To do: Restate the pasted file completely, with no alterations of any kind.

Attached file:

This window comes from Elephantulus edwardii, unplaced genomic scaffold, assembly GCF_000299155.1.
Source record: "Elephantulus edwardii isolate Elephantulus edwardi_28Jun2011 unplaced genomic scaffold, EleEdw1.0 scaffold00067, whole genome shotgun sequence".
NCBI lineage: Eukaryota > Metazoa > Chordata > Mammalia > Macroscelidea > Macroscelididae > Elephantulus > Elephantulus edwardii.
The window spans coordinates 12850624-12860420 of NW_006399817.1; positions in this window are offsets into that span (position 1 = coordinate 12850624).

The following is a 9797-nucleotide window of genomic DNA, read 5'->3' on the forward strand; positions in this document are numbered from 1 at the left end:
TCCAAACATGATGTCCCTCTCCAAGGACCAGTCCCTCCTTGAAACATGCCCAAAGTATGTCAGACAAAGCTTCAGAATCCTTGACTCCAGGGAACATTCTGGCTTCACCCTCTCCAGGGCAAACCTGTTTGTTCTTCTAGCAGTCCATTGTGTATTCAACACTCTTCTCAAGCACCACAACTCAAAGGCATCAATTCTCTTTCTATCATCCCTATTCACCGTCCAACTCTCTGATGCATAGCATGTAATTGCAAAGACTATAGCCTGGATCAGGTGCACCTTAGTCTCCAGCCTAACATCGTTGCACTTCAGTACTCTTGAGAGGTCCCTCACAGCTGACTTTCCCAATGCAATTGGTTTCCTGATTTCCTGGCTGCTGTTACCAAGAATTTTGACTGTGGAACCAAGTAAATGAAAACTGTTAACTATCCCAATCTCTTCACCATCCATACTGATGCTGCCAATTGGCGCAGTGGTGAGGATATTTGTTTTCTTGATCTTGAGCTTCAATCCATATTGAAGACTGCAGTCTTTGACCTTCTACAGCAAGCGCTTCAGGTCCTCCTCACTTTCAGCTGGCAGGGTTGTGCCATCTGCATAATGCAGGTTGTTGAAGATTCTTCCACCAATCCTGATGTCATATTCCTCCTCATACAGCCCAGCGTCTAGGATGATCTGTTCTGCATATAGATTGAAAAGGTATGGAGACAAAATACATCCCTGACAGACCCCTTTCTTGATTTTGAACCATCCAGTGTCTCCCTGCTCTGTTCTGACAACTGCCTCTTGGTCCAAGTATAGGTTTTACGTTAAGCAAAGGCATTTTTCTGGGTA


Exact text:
This window comes from Elephantulus edwardii, unplaced genomic scaffold, assembly GCF_000299155.1.
Source record: "Elephantulus edwardii isolate Elephantulus edwardi_28Jun2011 unplaced genomic scaffold, EleEdw1.0 scaffold00067, whole genome shotgun sequence".
NCBI lineage: Eukaryota > Metazoa > Chordata > Mammalia > Macroscelidea > Macroscelididae > Elephantulus > Elephantulus edwardii.
The window spans coordinates 12850624-12860420 of NW_006399817.1; positions in this window are offsets into that span (position 1 = coordinate 12850624).

The following is a 9797-nucleotide window of genomic DNA, read 5'->3' on the forward strand; positions in this document are numbered from 1 at the left end:
TCCAAACATGATGTCCCTCTCCAAGGACCAGTCCCTCCTTGAAACATGCCCAAAGTATGTCAGACAAAGCTTCAGAATCCTTGACTCCAGGGAACATTCTGGCTTCACCCTCTCCAGGGCAAACCTGTTTGTTCTTCTAGCAGTCCATTGTGTATTCAACACTCTTCTCAAGCACCACAACTCAAAGGCATCAATTCTCTTTCTATCATCCCTATTCACCGTCCAACTCTCTGATGCATAGCATGTAATTGCAAAGACTATAGCCTGGATCAGGTGCACCTTAGTCTCCAGCCTAACATCGTTGCACTTCAGTACTCTTGAGAGGTCCCTCACAGCTGACTTTCCCAATGCAATTGGTTTCCTGATTTCCTGGCTGCTGTTACCAAGAATTTTGACTGTGGAACCAAGTAAATGAAAACTGTTAACTATCCCAATCTCTTCACCATCCATACTGATGCTGCCAATTGGCGCAGTGGTGAGGATATTTGTTTTCTTGATCTTGAGCTTCAATCCATATTGAAGACTGCAGTCTTTGACCTTCTACAGCAAGCGCTTCAGGTCCTCCTCACTTTCAGCTGGCAGGGTTGTGCCATCTGCATAATGCAGGTTGTTGAAGATTCTTCCACCAATCCTGATGTCATATTCCTCCTCATACAGCCCAGCGTCTAGGATGATCTGTTCTGCATATAGATTGAAAAGGTATGGAGACAAAATACATCCCTGACAGACCCCTTTCTTGATTTTGAACCATCCAGTGTCTCCCTGCTCTGTTCTGACAACTGCCTCTTGGTCCAAGTATAGGTTTTACGTTAAGCAAAGGCATTTTTCTGGGTA